Tuesday, February 16, 2021

“Bridgerton”: Enticing Anachronisms and Angst

Somewhere out there, Jane Austen is surely giggling. Bridgerton, a TV dramatic miniseries that is both mesmerizing and completely cuckoo, is giving England’s Regency period (circa 1813) an entirely new look. True, Miss Austen had previously inspired stacks of so-called “Regency Romances” (featuring frocks that look like nightgowns, and lots of steamy sex), but those insipid novels are easily overlooked. Bridgerton, though, commands attention, because of its sumptuous attention to detail, its gorgeous leading man and lady, and the acid tongue of (yes!) Julie Andrews as the never-seen scandalmonger, Lady Whistledown.

 Some of Bridgerton’s historical anachronisms are clearly deliberate. Most obvious (and, I’m sure, most pleasing to series producer Shonda Rimes) is the fact that these Britishers live in a colorblind society in which Black characters belong to the nobility as well as the servant class, with no one batting an eye at the horrors of interracial mixing. I’m told the color palette of the series’ Regency costumes has been tweaked for effect: it’s hard to imagine a real-life dowager, like the ambitious Baroness Featherington, pairing a bright green gown with fuchsia gloves. I’m also skeptical about the Duke of Hastings’ very 21st-century stubble-beard look. Then there are the women’s towering hairstyles, worn mostly by unappealing characters, that I suspect are intended to amuse, not to convince. (And did louche types really smoke cigarettes in 1813?)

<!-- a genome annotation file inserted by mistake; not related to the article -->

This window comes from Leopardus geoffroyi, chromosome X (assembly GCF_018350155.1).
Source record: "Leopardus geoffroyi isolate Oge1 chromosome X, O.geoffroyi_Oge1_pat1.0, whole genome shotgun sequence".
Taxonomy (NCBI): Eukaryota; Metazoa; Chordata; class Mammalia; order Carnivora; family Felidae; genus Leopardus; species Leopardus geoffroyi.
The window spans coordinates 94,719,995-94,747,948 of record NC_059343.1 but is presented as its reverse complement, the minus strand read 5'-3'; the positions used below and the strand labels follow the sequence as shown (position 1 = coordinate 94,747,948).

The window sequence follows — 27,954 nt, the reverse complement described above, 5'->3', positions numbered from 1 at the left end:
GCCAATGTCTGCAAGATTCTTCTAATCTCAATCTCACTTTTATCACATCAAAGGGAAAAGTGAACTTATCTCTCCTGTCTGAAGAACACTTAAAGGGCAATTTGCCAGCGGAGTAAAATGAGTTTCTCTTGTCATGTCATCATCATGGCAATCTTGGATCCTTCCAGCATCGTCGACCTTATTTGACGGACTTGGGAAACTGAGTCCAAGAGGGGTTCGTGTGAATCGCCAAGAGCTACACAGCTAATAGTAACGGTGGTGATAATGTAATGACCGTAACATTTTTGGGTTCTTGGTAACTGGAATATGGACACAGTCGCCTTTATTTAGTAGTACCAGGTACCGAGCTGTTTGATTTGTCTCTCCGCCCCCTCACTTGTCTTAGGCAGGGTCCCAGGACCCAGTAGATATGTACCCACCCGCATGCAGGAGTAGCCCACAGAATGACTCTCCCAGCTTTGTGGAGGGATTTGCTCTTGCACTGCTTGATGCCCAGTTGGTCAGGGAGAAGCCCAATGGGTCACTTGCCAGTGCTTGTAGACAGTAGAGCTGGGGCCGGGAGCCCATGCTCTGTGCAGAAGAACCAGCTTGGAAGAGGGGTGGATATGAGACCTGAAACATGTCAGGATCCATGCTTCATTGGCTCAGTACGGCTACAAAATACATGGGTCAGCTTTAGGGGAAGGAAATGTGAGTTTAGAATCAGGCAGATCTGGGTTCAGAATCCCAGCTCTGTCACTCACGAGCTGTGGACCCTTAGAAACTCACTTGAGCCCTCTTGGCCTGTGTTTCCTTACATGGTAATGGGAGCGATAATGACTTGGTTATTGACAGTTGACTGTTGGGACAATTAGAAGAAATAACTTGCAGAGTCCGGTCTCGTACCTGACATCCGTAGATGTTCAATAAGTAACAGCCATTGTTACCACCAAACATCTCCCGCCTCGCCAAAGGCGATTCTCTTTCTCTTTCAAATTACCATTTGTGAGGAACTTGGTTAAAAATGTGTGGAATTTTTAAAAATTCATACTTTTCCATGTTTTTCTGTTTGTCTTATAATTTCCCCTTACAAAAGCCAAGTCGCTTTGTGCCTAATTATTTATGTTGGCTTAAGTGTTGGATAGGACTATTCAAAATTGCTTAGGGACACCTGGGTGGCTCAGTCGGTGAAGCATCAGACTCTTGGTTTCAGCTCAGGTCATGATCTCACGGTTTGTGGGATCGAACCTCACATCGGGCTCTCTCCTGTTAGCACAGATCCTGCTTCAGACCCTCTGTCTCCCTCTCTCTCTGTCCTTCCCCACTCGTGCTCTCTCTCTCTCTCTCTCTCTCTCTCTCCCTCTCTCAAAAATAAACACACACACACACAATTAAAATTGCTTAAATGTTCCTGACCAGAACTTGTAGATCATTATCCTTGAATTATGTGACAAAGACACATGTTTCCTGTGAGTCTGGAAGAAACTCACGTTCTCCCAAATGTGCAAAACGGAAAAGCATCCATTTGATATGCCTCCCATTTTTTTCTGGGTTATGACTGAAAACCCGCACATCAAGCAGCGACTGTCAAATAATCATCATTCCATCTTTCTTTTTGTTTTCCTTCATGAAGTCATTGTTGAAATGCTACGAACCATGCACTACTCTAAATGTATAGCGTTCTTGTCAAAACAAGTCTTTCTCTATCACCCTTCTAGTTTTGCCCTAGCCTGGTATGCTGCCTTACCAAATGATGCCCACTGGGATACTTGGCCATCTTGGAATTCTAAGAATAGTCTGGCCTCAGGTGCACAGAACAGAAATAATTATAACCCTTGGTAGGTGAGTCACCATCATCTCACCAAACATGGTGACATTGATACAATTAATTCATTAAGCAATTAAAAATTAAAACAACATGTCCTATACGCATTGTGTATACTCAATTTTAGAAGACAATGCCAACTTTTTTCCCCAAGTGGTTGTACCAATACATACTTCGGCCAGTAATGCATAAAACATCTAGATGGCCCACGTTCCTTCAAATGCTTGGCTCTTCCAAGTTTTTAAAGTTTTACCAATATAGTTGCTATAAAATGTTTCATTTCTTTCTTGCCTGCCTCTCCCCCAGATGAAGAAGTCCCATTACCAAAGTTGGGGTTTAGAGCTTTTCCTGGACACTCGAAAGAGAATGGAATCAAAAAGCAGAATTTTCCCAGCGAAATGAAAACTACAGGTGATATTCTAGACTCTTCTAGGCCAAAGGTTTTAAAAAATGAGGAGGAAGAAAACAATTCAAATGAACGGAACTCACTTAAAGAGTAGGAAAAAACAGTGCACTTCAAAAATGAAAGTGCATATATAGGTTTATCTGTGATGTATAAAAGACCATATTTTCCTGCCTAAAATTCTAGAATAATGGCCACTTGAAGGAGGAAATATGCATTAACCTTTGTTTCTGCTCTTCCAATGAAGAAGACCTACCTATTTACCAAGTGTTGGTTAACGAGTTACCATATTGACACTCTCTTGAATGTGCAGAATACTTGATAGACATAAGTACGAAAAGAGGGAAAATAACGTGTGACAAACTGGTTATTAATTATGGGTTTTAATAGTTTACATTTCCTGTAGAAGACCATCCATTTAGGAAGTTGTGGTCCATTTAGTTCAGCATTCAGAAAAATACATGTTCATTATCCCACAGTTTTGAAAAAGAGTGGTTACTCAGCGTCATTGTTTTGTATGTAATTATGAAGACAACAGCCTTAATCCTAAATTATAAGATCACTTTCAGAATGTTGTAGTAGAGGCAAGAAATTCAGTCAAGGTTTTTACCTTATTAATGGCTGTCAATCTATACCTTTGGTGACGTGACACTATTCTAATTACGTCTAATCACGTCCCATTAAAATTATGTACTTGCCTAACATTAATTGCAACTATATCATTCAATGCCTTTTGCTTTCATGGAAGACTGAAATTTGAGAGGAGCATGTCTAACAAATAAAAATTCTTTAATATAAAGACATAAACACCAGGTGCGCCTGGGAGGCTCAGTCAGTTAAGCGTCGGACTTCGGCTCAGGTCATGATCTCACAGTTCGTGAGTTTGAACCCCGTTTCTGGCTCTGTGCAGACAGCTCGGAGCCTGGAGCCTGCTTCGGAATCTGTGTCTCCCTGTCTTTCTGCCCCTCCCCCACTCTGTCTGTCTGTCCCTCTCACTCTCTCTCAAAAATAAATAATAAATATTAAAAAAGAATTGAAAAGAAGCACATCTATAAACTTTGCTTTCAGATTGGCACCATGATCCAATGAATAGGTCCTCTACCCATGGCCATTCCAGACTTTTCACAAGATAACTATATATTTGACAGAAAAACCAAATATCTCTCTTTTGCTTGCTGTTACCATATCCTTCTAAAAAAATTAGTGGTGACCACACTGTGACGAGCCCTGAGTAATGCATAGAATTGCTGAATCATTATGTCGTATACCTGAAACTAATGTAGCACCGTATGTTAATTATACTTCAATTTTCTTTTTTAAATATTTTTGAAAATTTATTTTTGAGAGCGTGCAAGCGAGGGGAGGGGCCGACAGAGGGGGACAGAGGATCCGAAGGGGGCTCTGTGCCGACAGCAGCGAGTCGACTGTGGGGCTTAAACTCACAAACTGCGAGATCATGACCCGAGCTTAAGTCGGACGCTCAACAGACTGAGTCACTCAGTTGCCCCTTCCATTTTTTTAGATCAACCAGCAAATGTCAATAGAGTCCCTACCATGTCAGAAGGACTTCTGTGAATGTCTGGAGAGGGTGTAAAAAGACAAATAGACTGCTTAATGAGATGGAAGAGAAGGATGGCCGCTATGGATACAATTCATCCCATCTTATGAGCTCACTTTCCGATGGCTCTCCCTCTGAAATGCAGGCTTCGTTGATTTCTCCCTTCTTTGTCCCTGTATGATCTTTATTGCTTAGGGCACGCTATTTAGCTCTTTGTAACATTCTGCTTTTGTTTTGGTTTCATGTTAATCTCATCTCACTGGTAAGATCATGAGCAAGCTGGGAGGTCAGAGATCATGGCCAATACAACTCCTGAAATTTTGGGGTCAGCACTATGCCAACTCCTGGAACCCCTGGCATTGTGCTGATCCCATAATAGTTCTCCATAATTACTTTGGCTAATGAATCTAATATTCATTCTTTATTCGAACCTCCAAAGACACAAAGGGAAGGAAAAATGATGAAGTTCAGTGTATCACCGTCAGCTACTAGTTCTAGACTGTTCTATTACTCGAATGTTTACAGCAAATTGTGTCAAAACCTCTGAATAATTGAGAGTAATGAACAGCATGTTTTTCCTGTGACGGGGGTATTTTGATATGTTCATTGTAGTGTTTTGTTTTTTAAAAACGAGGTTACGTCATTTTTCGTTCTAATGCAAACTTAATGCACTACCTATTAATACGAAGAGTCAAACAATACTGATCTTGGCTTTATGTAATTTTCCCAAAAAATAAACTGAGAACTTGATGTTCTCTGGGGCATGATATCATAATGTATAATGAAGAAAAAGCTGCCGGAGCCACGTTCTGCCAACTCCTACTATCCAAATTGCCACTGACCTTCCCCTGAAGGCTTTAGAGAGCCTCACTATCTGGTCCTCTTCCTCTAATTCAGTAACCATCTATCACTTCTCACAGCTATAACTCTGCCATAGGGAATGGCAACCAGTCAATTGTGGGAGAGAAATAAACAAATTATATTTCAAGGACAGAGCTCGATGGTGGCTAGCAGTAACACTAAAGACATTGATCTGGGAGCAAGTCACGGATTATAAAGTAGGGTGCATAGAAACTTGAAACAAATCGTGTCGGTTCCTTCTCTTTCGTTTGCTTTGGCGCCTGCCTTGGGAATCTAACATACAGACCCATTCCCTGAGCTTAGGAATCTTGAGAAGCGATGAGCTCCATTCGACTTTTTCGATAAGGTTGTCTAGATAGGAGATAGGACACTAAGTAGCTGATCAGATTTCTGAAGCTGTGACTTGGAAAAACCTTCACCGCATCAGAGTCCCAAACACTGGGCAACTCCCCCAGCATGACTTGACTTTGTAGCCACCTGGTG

Of course in an entertainment like this one, everyone has sex on the brain. It’s surely historically accurate to say that in Regency England proper young ladies were kept ignorant of the facts of life. (One young man scoffs to his mystified sister, “Haven’t you ever been to a farm?”) But of course part of the fun of dramas like this one is to show our modern attitudes intruding upon period conventions. So the spirited but innocent Daphne Bridgerton is encouraged by her future husband to explore masturbation, with stunning success. (This at the same time that an unchaperoned walk between a young lady and gentleman might be cause for a duel.) And of course the machinations to marry off a secretly pregnant young woman become moot when modern-style tolerance enters the picture.

 No question: this series was created with a female audience in mind. True, Daphne (played by Phoebe Dynevor) is lovely, in an ethereal way. She has a willowy form that empire gowns can only enhance, plus a face with a knack for looking tremulous, either in moments of bliss or sorrow. But I suspect most viewers particularly cotton to the macho charms of Regé-Jean Page as Simon Basset, the angst-y but noble Duke of Hastings. Once these two discover the joys of married life, the camera can’t get enough of his shirt-sheddings and drawer-droppings. Of course his moral scruples about their future life together make very little sense in context, nor does her sudden discovery of what’s lacking from the connubial gyrations that take place in seemingly every nooks and cranny of the family estate. (I’m no prude, but I’m still scratching my head over what leads her to figure out—in a flash—what he’s been withholding all this time.)

 Obviously, plotting is not Bridgerton’s strong suit. Miss Marina Thompson’s scandalous pregnancy remains invisible (even in those diaphanous gowns) for what seems many months, while other events fly by in a flash. A big reveal in the final episode, one that settles what has been a major question from the start, makes absolutely no sense. Which leads me to wonder about season 2. Now that the leading characters are finally happy, what else is there to amuse us?



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